The 606 “Bloomingdale Trail” in Chicago

English: Iron Horse Trail footbridge; formerly...

English: Iron Horse Trail footbridge; formerly the Chicago, Milwaukee, St. Paul and Pacific Railroad; BNSF Railway line below (Photo credit: Wikipedia)


 

English: Chicago Lake front bike trail

English: Chicago Lake front bike trail (Photo credit: Wikipedia)

English: Iron Horse Trail footbridge; formerly...

English: Iron Horse Trail footbridge; formerly the Chicago, Milwaukee, St. Paul and Pacific Railroad (Photo credit: Wikipedia)

Map of the Chicago, Milwaukee, St. Paul and Pa...

Map of the Chicago, Milwaukee, St. Paul and Pacific Railroad. Thick red lines indicate trackage still operated by CP Rail; purple lines indicate former MILW trackage now operated by other railroads; red dashed lines indicate abandoned track. Created with Quantum GIS with data from the National Transportation Atlas Database. (Photo credit: Wikipedia)

Chicago, Milwaukee, St. Paul and Pacific Railr...

Chicago, Milwaukee, St. Paul and Pacific Railroad (“Milwaukee Road”) GE U28B diesel locomotive #5505. (Photo credit: Wikipedia)

The 606 “Bloomingdale Trail” is a $95 million project in Chicago. This 2.7 mile elevated trail is for walkers, runners and cyclists.

 

History

The Bloomingdale Line was constructed in 1873 by the Chicago and Pacific Railroad Company as part of the 36-mile (58 km) Elgin subdivision from Halsted Street in Chicago to the suburb of Elgin, Illinois. It was soon absorbed by the Chicago, Milwaukee, St. Paul and Pacific Railway (also known as the Milwaukee Road), first via a 999-year lease in 1880 and later with a fee simple deed conveyance to the same in 1900.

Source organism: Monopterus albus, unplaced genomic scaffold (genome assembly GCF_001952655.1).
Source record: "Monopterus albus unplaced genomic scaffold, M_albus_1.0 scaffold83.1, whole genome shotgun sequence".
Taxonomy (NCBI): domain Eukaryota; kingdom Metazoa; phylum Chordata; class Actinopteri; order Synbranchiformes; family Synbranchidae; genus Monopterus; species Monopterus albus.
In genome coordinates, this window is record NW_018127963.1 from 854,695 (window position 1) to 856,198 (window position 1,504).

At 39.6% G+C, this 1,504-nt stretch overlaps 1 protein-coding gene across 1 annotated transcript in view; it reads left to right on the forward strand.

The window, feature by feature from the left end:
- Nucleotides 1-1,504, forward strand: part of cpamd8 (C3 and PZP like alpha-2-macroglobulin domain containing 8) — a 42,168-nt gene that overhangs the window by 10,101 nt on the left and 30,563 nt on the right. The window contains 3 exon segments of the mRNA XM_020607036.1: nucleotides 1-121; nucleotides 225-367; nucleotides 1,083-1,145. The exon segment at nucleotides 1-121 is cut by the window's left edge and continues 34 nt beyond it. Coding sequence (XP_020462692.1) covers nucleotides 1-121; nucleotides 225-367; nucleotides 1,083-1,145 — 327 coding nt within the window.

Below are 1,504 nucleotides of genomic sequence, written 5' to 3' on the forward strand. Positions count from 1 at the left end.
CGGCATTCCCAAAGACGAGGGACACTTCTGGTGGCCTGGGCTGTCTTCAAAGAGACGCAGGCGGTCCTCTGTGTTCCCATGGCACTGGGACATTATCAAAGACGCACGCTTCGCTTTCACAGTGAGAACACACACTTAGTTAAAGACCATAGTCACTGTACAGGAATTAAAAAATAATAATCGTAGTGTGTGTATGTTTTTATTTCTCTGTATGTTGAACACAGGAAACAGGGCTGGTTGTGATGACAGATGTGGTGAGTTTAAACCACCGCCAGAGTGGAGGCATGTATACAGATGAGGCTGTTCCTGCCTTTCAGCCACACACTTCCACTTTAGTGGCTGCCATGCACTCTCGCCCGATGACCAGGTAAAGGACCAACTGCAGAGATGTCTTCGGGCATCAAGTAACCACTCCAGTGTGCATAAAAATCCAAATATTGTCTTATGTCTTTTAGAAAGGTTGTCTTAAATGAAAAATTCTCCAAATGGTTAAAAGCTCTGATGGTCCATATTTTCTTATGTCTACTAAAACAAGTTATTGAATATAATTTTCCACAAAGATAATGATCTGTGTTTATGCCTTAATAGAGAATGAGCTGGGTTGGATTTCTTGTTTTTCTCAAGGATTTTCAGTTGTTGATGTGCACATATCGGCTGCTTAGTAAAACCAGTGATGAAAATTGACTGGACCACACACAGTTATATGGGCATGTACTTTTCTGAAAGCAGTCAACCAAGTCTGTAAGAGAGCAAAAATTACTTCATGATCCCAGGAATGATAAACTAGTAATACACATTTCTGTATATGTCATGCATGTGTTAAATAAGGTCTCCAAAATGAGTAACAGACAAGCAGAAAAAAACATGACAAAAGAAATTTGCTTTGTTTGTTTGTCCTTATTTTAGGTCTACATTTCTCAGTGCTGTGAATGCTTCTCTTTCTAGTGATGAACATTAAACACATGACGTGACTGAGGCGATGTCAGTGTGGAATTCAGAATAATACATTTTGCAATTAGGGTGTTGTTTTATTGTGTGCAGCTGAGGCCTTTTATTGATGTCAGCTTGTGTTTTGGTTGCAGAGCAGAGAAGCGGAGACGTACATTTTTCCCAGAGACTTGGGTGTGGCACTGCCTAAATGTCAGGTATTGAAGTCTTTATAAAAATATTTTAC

According to the official website: after the Great Chicago Fire Chicago City Council gave permission for the Chicago & Pacific Railroad to lay tracks in the middle of Bloomingdale Ave. (1800 N)  to expedite the movement of goods from to the Chicago River.

Following the Chicago Fire, between the 1870s and 1890s, thousands were injured or killed each year due to treacherous rail crossings.  “In response, elevating the city’s rail lines became a political hot button and a critical issue for social reformers. In 1893, the City Council passed an ordinance mandating that railroads elevate their tracks within six years. The Bloomingdale Line, now operated by the Chicago, Milwaukee, St. Paul & Pacific Railroad Company, was one of the last to conform to the new ordinance, beginning work in 1910 and completing in 1913. In a testament to American and Chicagoan ingenuity, rail service continued uninterrupted throughout construction.”

 

At 2.7 miles, Chicago’s Bloomingdale Trail is similar to greenway projects of former elevated rail lines include:

English: Source: http://www.chicagob2b.net/lin...

English: Source: http://www.chicagob2b.net/links/pages/CitySeal1.gif This image is a copy of the official seal of the City of Chicago, Illinois, as designed and adopted by the City in 1905. As such, it is a work authored before 1922, and is therefore in the public domain. A 1895 edition of the seal can be seen here. (Photo credit: Wikipedia)

 

 

 

Official plans for converting the Bloomingdale Line into a public space date back to the late 1990s, when it was included in the City’s Bike Plan:  The 606.

 

To Learn More about the 606:

 

 

 

 

 

 

 

 

 

 

 

 

 

 

 

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